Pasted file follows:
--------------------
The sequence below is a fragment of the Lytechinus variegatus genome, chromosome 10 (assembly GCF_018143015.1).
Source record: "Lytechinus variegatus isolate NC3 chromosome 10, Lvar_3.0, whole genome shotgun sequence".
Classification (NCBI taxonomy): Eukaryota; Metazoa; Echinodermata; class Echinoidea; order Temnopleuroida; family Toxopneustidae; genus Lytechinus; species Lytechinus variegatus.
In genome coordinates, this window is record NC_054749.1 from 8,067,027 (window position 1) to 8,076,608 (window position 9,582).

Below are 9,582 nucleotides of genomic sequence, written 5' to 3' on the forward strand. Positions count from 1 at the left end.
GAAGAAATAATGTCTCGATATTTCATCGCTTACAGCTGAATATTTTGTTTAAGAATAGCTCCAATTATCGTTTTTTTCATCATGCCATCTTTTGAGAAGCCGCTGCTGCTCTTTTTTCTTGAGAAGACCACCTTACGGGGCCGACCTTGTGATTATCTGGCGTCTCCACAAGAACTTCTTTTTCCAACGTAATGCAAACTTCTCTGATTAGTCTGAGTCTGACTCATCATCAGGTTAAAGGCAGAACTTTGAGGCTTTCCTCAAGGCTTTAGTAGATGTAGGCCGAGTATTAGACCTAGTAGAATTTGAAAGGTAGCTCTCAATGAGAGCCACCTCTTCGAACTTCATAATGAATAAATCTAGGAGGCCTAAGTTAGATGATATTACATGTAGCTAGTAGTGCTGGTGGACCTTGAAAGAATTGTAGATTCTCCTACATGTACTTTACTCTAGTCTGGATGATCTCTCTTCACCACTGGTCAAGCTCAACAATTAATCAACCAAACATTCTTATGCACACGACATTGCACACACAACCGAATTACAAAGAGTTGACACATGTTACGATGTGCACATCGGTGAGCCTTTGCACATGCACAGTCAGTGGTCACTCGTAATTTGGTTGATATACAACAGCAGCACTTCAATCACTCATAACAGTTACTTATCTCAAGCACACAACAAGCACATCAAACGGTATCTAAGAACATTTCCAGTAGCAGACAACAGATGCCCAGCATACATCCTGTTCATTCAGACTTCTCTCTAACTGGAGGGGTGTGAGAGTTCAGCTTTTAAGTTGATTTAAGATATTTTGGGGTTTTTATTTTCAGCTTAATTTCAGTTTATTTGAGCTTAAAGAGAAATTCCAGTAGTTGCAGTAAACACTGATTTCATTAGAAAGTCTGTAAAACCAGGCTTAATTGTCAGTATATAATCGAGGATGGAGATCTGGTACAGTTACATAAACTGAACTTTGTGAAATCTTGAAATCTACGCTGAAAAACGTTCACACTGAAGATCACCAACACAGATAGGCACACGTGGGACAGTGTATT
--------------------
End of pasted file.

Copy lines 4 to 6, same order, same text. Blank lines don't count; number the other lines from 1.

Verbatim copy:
In genome coordinates, this window is record NC_054749.1 from 8,067,027 (window position 1) to 8,076,608 (window position 9,582).

Below are 9,582 nucleotides of genomic sequence, written 5' to 3' on the forward strand. Positions count from 1 at the left end.
GAAGAAATAATGTCTCGATATTTCATCGCTTACAGCTGAATATTTTGTTTAAGAATAGCTCCAATTATCGTTTTTTTCATCATGCCATCTTTTGAGAAGCCGCTGCTGCTCTTTTTTCTTGAGAAGACCACCTTACGGGGCCGACCTTGTGATTATCTGGCGTCTCCACAAGAACTTCTTTTTCCAACGTAATGCAAACTTCTCTGATTAGTCTGAGTCTGACTCATCATCAGGTTAAAGGCAGAACTTTGAGGCTTTCCTCAAGGCTTTAGTAGATGTAGGCCGAGTATTAGACCTAGTAGAATTTGAAAGGTAGCTCTCAATGAGAGCCACCTCTTCGAACTTCATAATGAATAAATCTAGGAGGCCTAAGTTAGATGATATTACATGTAGCTAGTAGTGCTGGTGGACCTTGAAAGAATTGTAGATTCTCCTACATGTACTTTACTCTAGTCTGGATGATCTCTCTTCACCACTGGTCAAGCTCAACAATTAATCAACCAAACATTCTTATGCACACGACATTGCACACACAACCGAATTACAAAGAGTTGACACATGTTACGATGTGCACATCGGTGAGCCTTTGCACATGCACAGTCAGTGGTCACTCGTAATTTGGTTGATATACAACAGCAGCACTTCAATCACTCATAACAGTTACTTATCTCAAGCACACAACAAGCACATCAAACGGTATCTAAGAACATTTCCAGTAGCAGACAACAGATGCCCAGCATACATCCTGTTCATTCAGACTTCTCTCTAACTGGAGGGGTGTGAGAGTTCAGCTTTTAAGTTGATTTAAGATATTTTGGGGTTTTTATTTTCAGCTTAATTTCAGTTTATTTGAGCTTAAAGAGAAATTCCAGTAGTTGCAGTAAACACTGATTTCATTAGAAAGTCTGTAAAACCAGGCTTAATTGTCAGTATATAATCGAGGATGGAGATCTGGTACAGTTACATAAACTGAACTTTGTGAAATCTTGAAATCTACGCTGAAAAACGTTCACACTGAAGATCACCAACACAGATAGGCACACGTGGGACAGTGTATT